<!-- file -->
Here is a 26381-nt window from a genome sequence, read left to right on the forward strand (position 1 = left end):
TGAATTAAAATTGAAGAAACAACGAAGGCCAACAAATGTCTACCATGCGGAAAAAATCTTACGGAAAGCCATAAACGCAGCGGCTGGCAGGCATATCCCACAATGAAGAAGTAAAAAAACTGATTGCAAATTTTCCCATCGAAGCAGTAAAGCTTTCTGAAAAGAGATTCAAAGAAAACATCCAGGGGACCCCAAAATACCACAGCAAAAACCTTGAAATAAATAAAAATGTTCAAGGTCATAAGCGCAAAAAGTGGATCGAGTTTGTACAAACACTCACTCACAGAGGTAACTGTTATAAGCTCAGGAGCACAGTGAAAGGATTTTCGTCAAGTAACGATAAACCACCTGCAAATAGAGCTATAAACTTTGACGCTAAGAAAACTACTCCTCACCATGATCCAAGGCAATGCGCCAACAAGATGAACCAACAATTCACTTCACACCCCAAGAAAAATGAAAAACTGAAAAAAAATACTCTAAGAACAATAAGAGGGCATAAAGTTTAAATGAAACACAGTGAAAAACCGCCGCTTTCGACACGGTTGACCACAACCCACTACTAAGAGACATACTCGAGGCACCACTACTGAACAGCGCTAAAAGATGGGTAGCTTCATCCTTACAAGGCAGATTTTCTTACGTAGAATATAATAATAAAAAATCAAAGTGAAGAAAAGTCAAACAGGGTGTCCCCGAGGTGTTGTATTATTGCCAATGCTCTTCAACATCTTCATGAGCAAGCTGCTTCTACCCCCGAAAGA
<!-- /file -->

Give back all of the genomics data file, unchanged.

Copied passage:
Here is a 26381-nt window from a genome sequence, read left to right on the forward strand (position 1 = left end):
TGAATTAAAATTGAAGAAACAACGAAGGCCAACAAATGTCTACCATGCGGAAAAAATCTTACGGAAAGCCATAAACGCAGCGGCTGGCAGGCATATCCCACAATGAAGAAGTAAAAAAACTGATTGCAAATTTTCCCATCGAAGCAGTAAAGCTTTCTGAAAAGAGATTCAAAGAAAACATCCAGGGGACCCCAAAATACCACAGCAAAAACCTTGAAATAAATAAAAATGTTCAAGGTCATAAGCGCAAAAAGTGGATCGAGTTTGTACAAACACTCACTCACAGAGGTAACTGTTATAAGCTCAGGAGCACAGTGAAAGGATTTTCGTCAAGTAACGATAAACCACCTGCAAATAGAGCTATAAACTTTGACGCTAAGAAAACTACTCCTCACCATGATCCAAGGCAATGCGCCAACAAGATGAACCAACAATTCACTTCACACCCCAAGAAAAATGAAAAACTGAAAAAAAATACTCTAAGAACAATAAGAGGGCATAAAGTTTAAATGAAACACAGTGAAAAACCGCCGCTTTCGACACGGTTGACCACAACCCACTACTAAGAGACATACTCGAGGCACCACTACTGAACAGCGCTAAAAGATGGGTAGCTTCATCCTTACAAGGCAGATTTTCTTACGTAGAATATAATAATAAAAAATCAAAGTGAAGAAAAGTCAAACAGGGTGTCCCCGAGGTGTTGTATTATTGCCAATGCTCTTCAACATCTTCATGAGCAAGCTGCTTCTACCCCCGAAAGA